City of Aspen slaps Hunt projects with three red tags in one day
The stop-work order was issued Friday at 434 E. Cooper Ave., home of a future RH Gallery and other retailers, partly because of the developer’s failure to have plans in place for stormwater management and dust control.
A city-issued stop-work order placed Friday on the construction site of the future RH Guesthouse at the Historic Crystal Palace was lifted hours later after developer Mark Hunt paid off the outstanding balance, people associated with the project said.
Yet stop-work orders on two other Hunt-led projects, also red-tagged Friday, remained in effect at the end of business hours, according to a city engineer.
The outstanding debt to the city amounted to more than $170,000 for encroachment fees, which developers are required to pay when their projects take up parking spaces, sidewalks and other public places.
Reached Friday, Hunt said in an email the issues had been resolved.
“There aren’t any. Mistake by the city. All clean,” he said when asked about the red tags.
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According to the city, different forces were at play and business with Hunt over the red tags remains unfinished.
Tim Rohe, of the city’s engineering department, who issued the three citations late in the morning, said multiple attempts to collect the fees from Hunt and his company M Development were futile. The end of Thursday was the deadline for payment and it wasn’t met, he said.
By Friday, however, the city had gotten the attention of Hunt and M Development. While paying two bills hours after being red tagged (later to cancel one of those payments), Hunt has another one outstanding for $61,000 that’s due in encroachment fees for his affordable-housing project at the corner of West Hallam and Eighth streets. That location also is where Poppies Bistro Cafe was open from 1981 through the late 2000s.
Hunt will meet with the city Wednesday to negotiate the balance owed at the old Poppies site, Rohe said. The amount is being contested because the site is intended for worker housing and Hunt believes the balance should be lower, Rohe said.
While the stop-work order was lifted at RH Guesthouse at the Historic Crystal Palace, construction activity there has been completely halted since July 1.
Hunt officials have said it is because minor revisions to the project’s interior need to be reviewed and approved by the city. Hunt also said work will resume shortly. Representatives for the project’s general contractor declined comment on the hotel project’s status.
Elsewhere in Hunt’s development orbit, construction is under a city-ordered halt at 434 E. Cooper Ave., site of the former Bidwell Building, which was demolished in December. Hunt owes $69,000 in overdue encroachment fees and the site had other unresolved issues with the city as of Friday, Rohe said. Hunt’s team had cut a check covering the amount owed to the city after being red-tagged Friday, but later in the day, put a stop payment on the check, Rohe said in a text message Friday night. That project calls for a two-story building that would house the RH Gallery and other retail spaces.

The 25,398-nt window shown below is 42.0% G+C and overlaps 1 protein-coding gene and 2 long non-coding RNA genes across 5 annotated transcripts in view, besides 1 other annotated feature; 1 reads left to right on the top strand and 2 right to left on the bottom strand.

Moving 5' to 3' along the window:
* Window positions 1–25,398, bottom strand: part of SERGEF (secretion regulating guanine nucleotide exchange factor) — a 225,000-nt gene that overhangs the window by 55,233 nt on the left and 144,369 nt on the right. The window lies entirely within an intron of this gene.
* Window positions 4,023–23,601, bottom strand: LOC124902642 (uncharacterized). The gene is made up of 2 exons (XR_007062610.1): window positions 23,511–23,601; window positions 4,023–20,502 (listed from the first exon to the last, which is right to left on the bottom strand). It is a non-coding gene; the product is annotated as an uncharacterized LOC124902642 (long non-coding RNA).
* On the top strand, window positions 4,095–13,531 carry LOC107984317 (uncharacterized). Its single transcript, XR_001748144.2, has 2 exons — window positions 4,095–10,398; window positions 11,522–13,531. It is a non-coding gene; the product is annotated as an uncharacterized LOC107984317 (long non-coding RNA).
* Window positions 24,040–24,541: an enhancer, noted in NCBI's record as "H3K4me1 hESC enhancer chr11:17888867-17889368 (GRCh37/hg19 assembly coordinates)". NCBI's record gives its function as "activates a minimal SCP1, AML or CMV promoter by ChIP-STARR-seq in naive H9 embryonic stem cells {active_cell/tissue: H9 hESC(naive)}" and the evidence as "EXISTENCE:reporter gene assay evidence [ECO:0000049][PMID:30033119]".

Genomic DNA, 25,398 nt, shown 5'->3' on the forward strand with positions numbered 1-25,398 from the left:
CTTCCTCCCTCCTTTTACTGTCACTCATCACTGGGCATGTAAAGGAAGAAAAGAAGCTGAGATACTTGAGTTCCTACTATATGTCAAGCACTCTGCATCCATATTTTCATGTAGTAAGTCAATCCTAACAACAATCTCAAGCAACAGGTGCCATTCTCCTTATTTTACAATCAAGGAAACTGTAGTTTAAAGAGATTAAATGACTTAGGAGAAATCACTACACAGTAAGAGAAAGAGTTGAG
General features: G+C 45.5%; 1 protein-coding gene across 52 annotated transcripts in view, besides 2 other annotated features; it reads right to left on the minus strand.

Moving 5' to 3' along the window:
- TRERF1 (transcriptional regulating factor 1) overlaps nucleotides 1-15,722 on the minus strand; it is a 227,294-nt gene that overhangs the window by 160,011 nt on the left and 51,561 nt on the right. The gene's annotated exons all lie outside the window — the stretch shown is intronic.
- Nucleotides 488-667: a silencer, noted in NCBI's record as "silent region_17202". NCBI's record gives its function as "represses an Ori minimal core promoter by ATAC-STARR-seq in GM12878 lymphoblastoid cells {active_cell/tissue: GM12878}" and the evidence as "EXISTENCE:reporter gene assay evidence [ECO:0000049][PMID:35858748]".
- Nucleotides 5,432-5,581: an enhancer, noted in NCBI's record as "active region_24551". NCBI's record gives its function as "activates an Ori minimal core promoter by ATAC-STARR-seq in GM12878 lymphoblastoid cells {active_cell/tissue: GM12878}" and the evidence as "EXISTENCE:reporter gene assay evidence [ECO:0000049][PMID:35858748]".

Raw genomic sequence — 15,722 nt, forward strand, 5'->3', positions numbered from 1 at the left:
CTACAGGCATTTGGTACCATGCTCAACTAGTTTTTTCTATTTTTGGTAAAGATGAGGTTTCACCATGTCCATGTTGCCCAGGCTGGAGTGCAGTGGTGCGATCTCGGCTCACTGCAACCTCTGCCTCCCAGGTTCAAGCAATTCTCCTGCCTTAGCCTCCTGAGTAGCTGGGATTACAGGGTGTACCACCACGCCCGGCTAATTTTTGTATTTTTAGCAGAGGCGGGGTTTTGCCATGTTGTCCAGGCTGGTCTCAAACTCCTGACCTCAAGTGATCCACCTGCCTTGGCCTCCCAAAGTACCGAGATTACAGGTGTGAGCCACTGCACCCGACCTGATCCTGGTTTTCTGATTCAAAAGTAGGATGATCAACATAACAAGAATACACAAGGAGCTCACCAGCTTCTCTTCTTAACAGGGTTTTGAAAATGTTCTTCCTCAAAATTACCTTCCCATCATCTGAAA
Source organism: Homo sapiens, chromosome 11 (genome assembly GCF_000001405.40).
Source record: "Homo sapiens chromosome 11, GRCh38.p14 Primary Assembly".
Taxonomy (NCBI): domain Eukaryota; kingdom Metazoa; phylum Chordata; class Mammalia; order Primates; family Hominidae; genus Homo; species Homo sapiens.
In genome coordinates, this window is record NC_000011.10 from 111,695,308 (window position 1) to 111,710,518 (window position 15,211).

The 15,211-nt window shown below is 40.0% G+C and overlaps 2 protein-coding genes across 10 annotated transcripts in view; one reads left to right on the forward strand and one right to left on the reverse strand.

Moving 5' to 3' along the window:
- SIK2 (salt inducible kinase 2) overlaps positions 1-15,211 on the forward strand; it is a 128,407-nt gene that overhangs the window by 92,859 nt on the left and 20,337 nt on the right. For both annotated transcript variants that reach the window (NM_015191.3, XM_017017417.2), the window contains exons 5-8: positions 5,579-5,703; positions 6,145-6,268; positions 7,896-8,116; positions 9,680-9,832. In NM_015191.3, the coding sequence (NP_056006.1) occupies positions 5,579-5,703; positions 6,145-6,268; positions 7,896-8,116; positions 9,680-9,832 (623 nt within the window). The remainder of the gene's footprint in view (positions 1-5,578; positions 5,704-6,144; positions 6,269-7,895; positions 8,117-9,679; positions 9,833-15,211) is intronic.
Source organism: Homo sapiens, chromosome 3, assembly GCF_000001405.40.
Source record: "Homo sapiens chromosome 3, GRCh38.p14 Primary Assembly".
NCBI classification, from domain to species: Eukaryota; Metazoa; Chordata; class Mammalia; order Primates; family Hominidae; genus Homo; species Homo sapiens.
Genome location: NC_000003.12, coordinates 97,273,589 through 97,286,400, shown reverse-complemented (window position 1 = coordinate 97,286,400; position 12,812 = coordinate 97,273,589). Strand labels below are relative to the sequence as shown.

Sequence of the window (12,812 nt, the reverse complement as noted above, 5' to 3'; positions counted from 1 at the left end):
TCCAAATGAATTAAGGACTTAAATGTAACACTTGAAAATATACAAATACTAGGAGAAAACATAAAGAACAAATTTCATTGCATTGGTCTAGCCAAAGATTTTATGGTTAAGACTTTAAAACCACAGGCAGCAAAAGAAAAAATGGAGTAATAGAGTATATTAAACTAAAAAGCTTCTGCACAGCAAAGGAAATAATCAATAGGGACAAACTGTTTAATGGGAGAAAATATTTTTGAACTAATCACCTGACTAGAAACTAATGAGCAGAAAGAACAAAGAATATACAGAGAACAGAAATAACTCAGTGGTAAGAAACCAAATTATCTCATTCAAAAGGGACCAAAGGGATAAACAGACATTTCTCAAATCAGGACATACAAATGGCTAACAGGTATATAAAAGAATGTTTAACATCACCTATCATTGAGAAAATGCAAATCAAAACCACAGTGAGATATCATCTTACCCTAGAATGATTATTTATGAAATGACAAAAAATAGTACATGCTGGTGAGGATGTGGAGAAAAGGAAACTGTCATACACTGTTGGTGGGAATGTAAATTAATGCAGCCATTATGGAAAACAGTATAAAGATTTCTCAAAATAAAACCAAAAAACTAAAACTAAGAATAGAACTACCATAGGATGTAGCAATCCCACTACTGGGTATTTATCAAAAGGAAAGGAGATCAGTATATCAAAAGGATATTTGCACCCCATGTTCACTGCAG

A posted notice at the site said, “Stop all construction-related work until you have an approved stormwater management plan. Due to a lack of fugitive dust control, absolutely no parking on site.”
The notice gives the project until July 30 “to avoid further enforcement action.”
The site also has been devoid of construction activity of late, Rohe said.
“They have not worked on that site the last 30 days and turned it into a parking lot,” he said, noting the area could get contaminated without a stormwater management plan in place.
Project supervisor Bryan Scott of G.F. Woods Construction, the general contractor on the Bidwell project, said they will remedy the situation early next week.
“The money got paid and they’re asking for us to tighten up the space, and we’re going to do that immediately starting first thing Monday morning,” he said, previous to the stop-payment being placed.
The RH Gallery and RH Guesthouse are part of a so-called Aspen Ecosystem that the home furnishings company — formerly known as Restoration Hardware — has teamed with Hunt on.
In January, RH announced a partnership with Hunt to create an arts, lodging, residential and retail development touted as an “Aspen Ecosystem.” RH also announced its $105 million investment into the project that includes the 20-room luxury boutique hotel where the Crystal Palace was.
Hunt played down a statement in a recent Form 10-Q filing by RH, which is publicly traded and based in Corte Madera, California. The June 10-dated filing with the Securities and Exchange Commission noted the managing member of three limited liability companies owes nearly $14 million to RH. Hunt is the managing member of those three LLCs.
“As of May 1, 2021, $13.8 million of promissory notes receivable are outstanding with the managing member, which are included in prepaid expense and other current assets on the condensed consolidated balance sheets,” said the filing, which was based on RH’s quarterly financials through May. ”These promissory notes are expected to be settled in cash and not converted into additional equity investment in the Aspen LLCs.”
In other words, the filing suggests that Hunt is behind on a $13.8 million loan to RH, and that RH is not interested in having more equity in the buildings that it will be occupying and in which Hunt’s LLCs have majority ownership.
Hunt, in an email Thursday, said the outstanding debt “has nothing to do with the delay” on the construction at the old Crystal Palace location. “It’s simply an accounting method based on timing of equity.”
An email about the statement concerning the promissory notes, which was sent to RH’s media inquiry department, was not answered Friday.
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